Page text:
I got scolded once for reading outloud to my middle school students. I was told that they should be reading for themselves, and my reading to them was simply enabling them. I nodded my head and probably said something like "Thanks for your input", but it didn't stop me. I loved to read out loud to my kids. I remember once during a unit on Walk Two Moons the class and I could barely get through the scene where Sal's grandpa keeps taking those "darn snakes" out of his car to fix the "car-bust-er-ator." The kids were giggling so much, and I couldn't keep a straight face either. Or when, in the book Holes we meet the Warden for the first time. The anxiety was almost palpable.
The beauty of reading outloud, for me anyway, was that once I hooked the kids it didn't matter what was going on during the day with them. I could pick up the book we were reading and the room would grow silent. "Shut up! She's gonna read!" I loved that no matter who it was: shy girl, popular girl, bully, sports nut, they all lost themselves when the story started.
I thought about that tonight when Hadley and I read our stories together before she went to bed.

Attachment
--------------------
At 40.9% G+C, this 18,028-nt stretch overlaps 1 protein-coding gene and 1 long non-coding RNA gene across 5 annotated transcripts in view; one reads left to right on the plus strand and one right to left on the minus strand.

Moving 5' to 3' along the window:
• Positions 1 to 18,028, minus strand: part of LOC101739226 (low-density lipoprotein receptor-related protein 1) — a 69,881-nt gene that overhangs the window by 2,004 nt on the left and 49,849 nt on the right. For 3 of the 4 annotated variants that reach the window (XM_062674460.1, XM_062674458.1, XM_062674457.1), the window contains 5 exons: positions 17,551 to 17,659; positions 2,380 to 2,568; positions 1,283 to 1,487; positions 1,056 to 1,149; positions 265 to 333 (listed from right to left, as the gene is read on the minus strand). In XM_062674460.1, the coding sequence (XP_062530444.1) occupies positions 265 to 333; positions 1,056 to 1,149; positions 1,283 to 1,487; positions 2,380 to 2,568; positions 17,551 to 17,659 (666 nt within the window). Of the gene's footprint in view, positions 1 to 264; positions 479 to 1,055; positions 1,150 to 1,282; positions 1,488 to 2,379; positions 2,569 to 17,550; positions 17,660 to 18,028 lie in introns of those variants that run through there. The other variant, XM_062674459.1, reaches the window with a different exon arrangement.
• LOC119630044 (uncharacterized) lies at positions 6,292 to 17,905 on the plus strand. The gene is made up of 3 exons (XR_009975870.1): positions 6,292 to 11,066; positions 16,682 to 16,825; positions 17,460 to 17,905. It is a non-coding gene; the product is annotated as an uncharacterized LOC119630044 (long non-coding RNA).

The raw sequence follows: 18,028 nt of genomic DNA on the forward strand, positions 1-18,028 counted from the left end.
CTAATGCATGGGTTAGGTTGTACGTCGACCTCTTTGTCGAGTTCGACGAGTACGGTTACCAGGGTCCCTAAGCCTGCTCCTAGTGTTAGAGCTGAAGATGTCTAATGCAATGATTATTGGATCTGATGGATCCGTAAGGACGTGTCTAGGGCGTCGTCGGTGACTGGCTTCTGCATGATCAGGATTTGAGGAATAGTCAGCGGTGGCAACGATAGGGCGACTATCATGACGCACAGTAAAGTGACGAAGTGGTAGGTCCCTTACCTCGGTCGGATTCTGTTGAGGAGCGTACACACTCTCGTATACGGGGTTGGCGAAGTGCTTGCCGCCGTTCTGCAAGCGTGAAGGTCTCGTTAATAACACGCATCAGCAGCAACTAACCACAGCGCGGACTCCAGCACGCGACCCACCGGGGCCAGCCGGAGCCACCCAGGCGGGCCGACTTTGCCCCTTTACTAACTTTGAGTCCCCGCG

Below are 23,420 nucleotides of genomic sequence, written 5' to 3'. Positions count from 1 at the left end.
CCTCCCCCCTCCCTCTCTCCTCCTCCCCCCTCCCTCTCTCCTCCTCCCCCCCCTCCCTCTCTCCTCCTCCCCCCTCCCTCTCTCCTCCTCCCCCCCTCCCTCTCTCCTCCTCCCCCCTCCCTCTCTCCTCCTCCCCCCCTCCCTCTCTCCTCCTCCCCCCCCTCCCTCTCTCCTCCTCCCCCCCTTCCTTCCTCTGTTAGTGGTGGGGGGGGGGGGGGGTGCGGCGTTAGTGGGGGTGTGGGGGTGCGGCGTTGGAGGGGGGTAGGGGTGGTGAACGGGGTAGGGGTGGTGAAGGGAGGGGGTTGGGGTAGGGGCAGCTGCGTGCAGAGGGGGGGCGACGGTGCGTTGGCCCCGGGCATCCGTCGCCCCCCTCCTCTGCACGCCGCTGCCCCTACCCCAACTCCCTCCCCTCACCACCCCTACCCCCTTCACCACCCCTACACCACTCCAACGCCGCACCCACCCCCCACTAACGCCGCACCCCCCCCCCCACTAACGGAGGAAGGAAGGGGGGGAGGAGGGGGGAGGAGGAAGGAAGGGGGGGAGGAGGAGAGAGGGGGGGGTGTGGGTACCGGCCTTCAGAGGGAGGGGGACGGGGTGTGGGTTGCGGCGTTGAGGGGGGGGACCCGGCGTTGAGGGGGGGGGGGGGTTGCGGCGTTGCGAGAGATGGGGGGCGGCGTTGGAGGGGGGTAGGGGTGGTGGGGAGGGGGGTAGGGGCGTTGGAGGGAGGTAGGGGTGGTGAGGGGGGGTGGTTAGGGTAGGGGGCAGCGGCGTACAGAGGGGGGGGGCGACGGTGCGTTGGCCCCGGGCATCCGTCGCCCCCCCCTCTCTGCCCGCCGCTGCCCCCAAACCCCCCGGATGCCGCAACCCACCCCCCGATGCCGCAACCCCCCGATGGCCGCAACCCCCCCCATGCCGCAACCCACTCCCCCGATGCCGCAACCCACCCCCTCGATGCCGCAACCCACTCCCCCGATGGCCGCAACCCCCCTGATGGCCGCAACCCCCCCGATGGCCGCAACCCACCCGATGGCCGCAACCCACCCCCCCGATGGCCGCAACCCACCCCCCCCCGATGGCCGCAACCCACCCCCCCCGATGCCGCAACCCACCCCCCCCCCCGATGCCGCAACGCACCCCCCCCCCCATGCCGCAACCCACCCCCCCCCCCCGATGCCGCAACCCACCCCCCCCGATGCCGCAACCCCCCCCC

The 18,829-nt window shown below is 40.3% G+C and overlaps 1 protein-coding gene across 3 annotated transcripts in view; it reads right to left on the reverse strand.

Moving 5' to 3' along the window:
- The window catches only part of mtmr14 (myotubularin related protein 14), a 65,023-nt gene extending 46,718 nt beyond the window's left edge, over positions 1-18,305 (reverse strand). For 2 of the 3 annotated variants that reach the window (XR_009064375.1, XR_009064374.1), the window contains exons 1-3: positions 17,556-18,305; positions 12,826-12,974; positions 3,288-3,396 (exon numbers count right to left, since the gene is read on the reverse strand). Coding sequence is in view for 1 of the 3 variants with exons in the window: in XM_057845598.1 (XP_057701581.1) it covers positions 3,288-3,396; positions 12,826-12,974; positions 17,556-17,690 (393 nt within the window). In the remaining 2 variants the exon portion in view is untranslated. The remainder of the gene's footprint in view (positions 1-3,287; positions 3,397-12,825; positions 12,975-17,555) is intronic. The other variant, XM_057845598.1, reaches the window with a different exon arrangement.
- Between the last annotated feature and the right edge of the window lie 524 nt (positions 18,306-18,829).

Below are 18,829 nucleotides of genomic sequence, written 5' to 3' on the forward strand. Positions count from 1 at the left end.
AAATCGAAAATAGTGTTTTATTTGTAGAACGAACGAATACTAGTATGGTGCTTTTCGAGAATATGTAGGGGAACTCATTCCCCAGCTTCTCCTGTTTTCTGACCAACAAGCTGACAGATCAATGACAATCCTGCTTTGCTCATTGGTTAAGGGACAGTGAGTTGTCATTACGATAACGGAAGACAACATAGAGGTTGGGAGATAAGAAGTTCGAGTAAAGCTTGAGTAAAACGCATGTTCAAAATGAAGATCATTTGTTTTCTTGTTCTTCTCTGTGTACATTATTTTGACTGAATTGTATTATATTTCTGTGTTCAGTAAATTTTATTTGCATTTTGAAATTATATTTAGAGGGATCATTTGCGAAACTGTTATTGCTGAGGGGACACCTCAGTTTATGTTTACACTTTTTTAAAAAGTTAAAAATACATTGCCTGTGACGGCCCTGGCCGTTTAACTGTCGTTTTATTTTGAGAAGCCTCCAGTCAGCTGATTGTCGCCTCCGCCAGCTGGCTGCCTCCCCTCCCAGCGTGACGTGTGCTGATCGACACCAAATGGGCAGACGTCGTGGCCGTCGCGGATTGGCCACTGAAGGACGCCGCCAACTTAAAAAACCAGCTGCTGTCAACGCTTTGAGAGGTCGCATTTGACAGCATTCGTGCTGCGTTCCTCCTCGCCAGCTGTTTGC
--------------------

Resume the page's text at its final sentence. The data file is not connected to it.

I love the scene in "You've Got Mail" where Meg Ryan says, "Once you read a story it becomes a part of you." Is it identifying with a character? Is it being in another place for awhile? Is it the ability to see your problems or life in a different light? Whatever it is about reading, I agree. The stories become part of us. And reading them with friends, children, students, etc. seems to form a tight bond too. I am thankful that no matter what has happened during the day, Hadley, and now Harper will have stories read to them before they go to bed. I love sitting with them, pointing out objects with Harper, or discussing what, exactly, a "snoo" is with Hadley. I know the stories they read are becoming part of them. I hope they help us to remain a part of each other as well.
More than meets the eye
1 hour ago